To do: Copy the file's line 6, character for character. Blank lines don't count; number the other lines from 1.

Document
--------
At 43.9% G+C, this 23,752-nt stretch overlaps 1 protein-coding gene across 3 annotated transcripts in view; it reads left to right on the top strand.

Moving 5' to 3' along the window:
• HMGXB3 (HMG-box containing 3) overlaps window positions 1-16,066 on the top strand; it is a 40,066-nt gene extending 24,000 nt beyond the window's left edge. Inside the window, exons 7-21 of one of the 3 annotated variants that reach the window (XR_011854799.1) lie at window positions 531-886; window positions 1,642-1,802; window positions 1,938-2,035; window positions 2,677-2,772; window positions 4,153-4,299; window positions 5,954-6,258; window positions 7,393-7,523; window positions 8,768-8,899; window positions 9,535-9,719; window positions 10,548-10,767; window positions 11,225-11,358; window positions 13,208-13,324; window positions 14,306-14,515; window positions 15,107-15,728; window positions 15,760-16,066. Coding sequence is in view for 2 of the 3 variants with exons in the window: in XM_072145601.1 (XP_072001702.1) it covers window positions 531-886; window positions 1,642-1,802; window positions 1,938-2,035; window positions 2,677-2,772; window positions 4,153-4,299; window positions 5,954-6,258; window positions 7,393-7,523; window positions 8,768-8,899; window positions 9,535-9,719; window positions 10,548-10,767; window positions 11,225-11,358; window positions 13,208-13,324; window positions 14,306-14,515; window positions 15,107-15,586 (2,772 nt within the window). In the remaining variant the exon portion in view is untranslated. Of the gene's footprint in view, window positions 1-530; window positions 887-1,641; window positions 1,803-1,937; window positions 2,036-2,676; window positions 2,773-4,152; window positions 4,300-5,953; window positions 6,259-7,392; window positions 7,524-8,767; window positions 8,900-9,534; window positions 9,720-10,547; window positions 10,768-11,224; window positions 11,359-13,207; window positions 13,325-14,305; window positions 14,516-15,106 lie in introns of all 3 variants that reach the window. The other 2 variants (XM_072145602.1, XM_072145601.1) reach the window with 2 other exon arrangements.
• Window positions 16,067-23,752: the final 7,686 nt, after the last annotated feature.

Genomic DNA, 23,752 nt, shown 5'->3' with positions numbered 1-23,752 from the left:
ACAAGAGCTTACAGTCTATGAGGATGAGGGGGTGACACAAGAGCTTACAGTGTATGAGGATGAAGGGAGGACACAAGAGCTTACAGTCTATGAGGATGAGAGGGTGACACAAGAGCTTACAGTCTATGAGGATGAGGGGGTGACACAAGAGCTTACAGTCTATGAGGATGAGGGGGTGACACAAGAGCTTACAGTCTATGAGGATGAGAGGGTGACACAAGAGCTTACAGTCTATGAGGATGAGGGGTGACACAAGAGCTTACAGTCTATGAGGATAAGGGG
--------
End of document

ACAAGAGCTTACAGTCTATGAGGATGAGGGGGTGACACAAGAGCTTACAGTGTATGAGGATGAAGGGAGGACACAAGAGCTTACAGTCTATGAGGATGAGAGGGTGACACAAGAGCTTACAGTCTATGAGGATGAGGGGGTGACACAAGAGCTTACAGTCTATGAGGATGAGGGGGTGACACAAGAGCTTACAGTCTATGAGGATGAGAGGGTGACACAAGAGCTTACAGTCTATGAGGATGAGGGGTGACACAAGAGCTTACAGTCTATGAGGATAAGGGG